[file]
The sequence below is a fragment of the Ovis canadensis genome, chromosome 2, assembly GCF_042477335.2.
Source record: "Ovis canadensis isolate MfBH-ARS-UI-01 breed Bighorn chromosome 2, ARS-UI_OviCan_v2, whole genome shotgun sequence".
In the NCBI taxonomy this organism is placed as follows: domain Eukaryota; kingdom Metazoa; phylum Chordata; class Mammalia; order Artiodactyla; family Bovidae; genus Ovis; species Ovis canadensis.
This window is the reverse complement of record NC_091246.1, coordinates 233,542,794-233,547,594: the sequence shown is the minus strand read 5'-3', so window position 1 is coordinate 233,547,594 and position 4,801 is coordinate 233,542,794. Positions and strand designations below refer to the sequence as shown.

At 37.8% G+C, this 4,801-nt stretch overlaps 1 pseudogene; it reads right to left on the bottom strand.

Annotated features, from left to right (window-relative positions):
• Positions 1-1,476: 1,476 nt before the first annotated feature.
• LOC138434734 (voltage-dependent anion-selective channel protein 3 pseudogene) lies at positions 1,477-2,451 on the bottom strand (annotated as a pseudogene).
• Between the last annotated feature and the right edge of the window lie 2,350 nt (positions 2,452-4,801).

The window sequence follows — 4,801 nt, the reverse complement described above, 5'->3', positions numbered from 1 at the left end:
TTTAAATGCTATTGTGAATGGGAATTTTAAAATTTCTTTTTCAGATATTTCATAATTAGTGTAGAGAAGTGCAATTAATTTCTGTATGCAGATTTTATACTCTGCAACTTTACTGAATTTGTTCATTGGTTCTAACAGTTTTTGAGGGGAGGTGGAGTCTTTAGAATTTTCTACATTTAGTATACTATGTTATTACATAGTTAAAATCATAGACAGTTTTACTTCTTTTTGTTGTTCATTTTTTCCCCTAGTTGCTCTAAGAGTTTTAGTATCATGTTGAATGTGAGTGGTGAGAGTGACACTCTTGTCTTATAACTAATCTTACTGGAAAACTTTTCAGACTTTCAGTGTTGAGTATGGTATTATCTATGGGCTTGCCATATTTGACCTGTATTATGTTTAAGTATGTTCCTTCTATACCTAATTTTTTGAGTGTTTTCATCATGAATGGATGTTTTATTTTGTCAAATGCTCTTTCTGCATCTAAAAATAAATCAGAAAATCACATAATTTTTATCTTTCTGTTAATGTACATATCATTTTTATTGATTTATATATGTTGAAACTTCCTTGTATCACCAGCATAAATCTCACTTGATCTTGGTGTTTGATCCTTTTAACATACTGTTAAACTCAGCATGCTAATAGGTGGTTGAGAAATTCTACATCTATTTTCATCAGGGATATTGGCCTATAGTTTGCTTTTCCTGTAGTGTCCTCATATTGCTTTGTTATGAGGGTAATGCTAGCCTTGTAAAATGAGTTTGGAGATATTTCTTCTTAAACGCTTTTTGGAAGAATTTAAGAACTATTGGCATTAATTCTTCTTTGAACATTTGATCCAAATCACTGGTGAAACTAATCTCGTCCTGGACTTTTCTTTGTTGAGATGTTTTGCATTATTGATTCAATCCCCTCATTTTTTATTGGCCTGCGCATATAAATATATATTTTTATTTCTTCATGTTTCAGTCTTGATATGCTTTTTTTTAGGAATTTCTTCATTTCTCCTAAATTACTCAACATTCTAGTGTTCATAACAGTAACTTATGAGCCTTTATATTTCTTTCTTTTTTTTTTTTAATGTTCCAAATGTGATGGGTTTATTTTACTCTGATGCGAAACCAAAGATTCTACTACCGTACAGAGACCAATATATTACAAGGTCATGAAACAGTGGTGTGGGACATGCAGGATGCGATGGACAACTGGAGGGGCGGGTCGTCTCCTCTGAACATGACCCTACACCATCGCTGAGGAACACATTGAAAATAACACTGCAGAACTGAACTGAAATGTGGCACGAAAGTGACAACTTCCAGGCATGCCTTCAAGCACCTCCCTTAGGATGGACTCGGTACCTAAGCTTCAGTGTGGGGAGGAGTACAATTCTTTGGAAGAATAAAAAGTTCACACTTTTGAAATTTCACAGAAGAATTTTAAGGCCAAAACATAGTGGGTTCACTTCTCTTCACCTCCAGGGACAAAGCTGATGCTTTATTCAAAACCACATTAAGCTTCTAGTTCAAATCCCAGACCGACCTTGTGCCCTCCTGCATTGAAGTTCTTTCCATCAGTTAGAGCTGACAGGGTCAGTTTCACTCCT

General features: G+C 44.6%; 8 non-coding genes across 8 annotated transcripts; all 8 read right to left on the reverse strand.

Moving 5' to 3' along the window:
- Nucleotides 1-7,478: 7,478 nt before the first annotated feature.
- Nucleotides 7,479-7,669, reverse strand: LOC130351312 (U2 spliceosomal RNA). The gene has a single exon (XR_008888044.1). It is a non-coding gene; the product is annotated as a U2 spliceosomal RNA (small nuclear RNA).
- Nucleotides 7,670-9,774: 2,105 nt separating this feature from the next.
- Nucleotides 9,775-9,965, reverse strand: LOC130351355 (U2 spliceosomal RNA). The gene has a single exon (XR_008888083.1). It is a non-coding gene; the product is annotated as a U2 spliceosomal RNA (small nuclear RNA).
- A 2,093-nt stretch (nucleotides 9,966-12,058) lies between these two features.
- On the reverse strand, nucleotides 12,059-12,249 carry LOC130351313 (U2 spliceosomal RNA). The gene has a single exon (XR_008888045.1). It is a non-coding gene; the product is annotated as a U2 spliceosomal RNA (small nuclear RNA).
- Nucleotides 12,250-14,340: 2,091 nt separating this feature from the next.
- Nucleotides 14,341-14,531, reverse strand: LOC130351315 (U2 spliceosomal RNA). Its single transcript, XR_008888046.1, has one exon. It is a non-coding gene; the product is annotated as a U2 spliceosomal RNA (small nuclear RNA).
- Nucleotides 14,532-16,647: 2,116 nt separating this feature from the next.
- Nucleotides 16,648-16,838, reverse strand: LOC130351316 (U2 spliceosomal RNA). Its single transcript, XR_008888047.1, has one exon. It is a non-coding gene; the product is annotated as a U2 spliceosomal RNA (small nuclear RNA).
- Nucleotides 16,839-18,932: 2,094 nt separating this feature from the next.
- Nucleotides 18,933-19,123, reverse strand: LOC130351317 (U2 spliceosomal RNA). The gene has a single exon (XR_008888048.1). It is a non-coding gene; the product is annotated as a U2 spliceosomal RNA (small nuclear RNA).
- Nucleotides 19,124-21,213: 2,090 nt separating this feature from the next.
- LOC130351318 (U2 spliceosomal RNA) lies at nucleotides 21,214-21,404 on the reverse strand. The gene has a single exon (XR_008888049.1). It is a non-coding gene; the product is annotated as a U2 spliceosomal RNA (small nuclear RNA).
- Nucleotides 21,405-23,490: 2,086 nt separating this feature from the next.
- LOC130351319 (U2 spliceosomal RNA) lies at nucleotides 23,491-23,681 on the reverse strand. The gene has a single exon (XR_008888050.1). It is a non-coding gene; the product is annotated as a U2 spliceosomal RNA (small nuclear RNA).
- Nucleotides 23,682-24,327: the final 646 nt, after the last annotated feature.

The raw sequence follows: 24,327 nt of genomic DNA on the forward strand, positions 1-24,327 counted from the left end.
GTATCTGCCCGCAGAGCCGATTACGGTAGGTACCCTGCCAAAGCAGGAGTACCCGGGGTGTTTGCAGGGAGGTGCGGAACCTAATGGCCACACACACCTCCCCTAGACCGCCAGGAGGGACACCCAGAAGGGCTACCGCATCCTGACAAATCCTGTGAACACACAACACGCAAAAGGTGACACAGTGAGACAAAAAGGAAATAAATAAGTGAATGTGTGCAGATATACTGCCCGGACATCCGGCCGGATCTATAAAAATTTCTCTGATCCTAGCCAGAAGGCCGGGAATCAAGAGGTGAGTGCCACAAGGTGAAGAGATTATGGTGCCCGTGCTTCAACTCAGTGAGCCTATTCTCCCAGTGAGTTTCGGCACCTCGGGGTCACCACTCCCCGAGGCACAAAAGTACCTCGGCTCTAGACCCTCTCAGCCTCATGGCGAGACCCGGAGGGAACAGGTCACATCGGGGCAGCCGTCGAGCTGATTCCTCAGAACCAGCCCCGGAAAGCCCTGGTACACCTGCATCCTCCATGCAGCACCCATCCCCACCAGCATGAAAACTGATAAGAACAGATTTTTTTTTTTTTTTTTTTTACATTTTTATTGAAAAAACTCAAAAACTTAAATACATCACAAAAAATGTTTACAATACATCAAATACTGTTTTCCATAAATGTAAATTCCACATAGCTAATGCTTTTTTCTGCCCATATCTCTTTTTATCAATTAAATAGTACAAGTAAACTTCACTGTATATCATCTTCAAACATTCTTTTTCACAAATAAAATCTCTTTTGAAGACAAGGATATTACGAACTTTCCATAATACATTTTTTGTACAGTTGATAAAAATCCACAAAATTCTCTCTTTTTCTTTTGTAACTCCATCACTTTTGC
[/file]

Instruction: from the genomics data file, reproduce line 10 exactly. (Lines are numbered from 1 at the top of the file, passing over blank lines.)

The window sequence follows — 4,801 nt, the reverse complement described above, 5'->3', positions numbered from 1 at the left end: